This dramatic, abstract, post-war painting is arguably one of the most stunning of his later career. The thick, black lines on a background of sombre olive green and vibrant red and orange intersect, gradually revealing the image of two forest witches.
This combination of mournful and bright colours is typical of much of Paul Klee's work, but is perhaps more profound here, in this painting created so close to his death, where his despair and optimism can be felt simultaneously.
Perhaps one of the most prolific and imaginative artists of the 20th century, Swiss-German painter Paul Klee created more than 10,000 paintings, etchings, drawings, and writings during his lifetime.
His vast body of work was not confined to a single medium, nor a single artistic style. The style of Paul Klee was a blend of expressionism, surrealism, and cubism, creating a unique works that invites the viewer to spend some time engaging visually and mentally with the painting.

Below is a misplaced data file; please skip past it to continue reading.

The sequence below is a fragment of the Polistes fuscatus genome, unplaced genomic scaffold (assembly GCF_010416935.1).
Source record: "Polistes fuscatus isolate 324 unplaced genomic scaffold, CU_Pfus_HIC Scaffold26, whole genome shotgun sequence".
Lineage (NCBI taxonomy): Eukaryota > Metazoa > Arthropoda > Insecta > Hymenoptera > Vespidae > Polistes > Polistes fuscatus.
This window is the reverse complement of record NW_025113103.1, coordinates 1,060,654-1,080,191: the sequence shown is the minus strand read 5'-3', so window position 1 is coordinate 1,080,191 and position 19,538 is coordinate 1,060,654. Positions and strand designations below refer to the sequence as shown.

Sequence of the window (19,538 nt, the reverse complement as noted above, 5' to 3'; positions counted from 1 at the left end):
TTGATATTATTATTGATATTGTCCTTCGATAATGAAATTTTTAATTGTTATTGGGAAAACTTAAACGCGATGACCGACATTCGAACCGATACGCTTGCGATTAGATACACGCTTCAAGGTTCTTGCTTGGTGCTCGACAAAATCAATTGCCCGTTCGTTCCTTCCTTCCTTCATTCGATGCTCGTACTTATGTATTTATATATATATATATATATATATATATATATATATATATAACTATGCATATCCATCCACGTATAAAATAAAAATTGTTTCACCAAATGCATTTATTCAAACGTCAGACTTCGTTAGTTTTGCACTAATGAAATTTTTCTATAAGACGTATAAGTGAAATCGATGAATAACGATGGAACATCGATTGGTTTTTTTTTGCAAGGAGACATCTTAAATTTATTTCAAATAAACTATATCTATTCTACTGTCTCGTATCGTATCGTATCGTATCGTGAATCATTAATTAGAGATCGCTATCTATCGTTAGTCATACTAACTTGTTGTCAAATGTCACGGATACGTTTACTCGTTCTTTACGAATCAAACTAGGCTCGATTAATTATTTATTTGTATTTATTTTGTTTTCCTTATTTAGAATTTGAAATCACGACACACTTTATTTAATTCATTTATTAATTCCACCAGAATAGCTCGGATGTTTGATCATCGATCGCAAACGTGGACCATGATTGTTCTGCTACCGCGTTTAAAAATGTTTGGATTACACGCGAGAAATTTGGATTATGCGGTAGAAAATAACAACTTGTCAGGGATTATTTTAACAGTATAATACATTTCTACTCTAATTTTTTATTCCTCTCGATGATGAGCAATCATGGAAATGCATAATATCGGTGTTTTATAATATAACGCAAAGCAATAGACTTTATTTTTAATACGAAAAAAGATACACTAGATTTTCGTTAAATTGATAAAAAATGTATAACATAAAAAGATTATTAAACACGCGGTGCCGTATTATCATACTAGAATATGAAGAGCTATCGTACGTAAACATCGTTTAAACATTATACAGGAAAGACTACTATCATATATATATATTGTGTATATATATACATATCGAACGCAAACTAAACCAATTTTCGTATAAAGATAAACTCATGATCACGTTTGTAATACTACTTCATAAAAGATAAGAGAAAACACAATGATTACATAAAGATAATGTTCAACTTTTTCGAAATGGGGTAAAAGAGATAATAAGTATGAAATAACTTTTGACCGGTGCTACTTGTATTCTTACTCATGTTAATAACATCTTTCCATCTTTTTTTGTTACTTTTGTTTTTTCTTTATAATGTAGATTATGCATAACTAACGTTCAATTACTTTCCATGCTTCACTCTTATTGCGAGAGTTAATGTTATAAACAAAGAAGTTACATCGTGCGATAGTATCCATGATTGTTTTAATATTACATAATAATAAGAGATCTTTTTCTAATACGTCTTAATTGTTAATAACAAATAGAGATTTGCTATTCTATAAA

Paul Klee was the second of two children born into a musical family in Switzerland. His mother was a professionally trained singer, and his father was a German music teacher.
Paul Klee inherited his parents' aptitude for music; he was a child prodigy, playing the violin at the age of 7, quickly performing at such an impressive level so as to be invited to be an extraordinary member of the Bern Music Association at age 11.
However, as an adolescent, Klee abandoned his musical pursuits, in spite of his parents' wishes. The modern music of the day did not speak to him, and so he began to gravitate toward visual arts, already possessing a demonstrable ability for landscape drawing.
The creative momentum that began in his youth continued, albeit at times waxing and waning until his later years. It is here, toward the end of his life, that Paul Klee experienced the peak of his creative output as an artist, producing such notable paintings as Revolution of the Viaduct in 1937, Forest Witch in 1938, and Death and Fire in 1940.